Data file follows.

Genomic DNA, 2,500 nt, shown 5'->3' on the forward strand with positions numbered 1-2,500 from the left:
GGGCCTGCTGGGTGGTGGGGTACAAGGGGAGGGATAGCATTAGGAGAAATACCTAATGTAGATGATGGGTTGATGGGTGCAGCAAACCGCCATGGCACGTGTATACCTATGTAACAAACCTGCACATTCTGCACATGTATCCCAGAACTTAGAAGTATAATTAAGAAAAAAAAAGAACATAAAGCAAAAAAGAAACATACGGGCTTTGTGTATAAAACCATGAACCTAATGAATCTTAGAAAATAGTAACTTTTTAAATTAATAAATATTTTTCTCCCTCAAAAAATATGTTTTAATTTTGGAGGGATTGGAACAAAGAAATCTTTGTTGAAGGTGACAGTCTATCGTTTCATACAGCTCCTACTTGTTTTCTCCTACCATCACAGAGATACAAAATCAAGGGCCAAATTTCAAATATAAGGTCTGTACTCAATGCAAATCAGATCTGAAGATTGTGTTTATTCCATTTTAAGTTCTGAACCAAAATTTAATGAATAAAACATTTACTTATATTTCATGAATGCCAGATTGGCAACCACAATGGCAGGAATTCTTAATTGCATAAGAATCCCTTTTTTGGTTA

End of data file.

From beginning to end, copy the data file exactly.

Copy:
Genomic DNA, 2,500 nt, shown 5'->3' on the forward strand with positions numbered 1-2,500 from the left:
GGGCCTGCTGGGTGGTGGGGTACAAGGGGAGGGATAGCATTAGGAGAAATACCTAATGTAGATGATGGGTTGATGGGTGCAGCAAACCGCCATGGCACGTGTATACCTATGTAACAAACCTGCACATTCTGCACATGTATCCCAGAACTTAGAAGTATAATTAAGAAAAAAAAAGAACATAAAGCAAAAAAGAAACATACGGGCTTTGTGTATAAAACCATGAACCTAATGAATCTTAGAAAATAGTAACTTTTTAAATTAATAAATATTTTTCTCCCTCAAAAAATATGTTTTAATTTTGGAGGGATTGGAACAAAGAAATCTTTGTTGAAGGTGACAGTCTATCGTTTCATACAGCTCCTACTTGTTTTCTCCTACCATCACAGAGATACAAAATCAAGGGCCAAATTTCAAATATAAGGTCTGTACTCAATGCAAATCAGATCTGAAGATTGTGTTTATTCCATTTTAAGTTCTGAACCAAAATTTAATGAATAAAACATTTACTTATATTTCATGAATGCCAGATTGGCAACCACAATGGCAGGAATTCTTAATTGCATAAGAATCCCTTTTTTGGTTA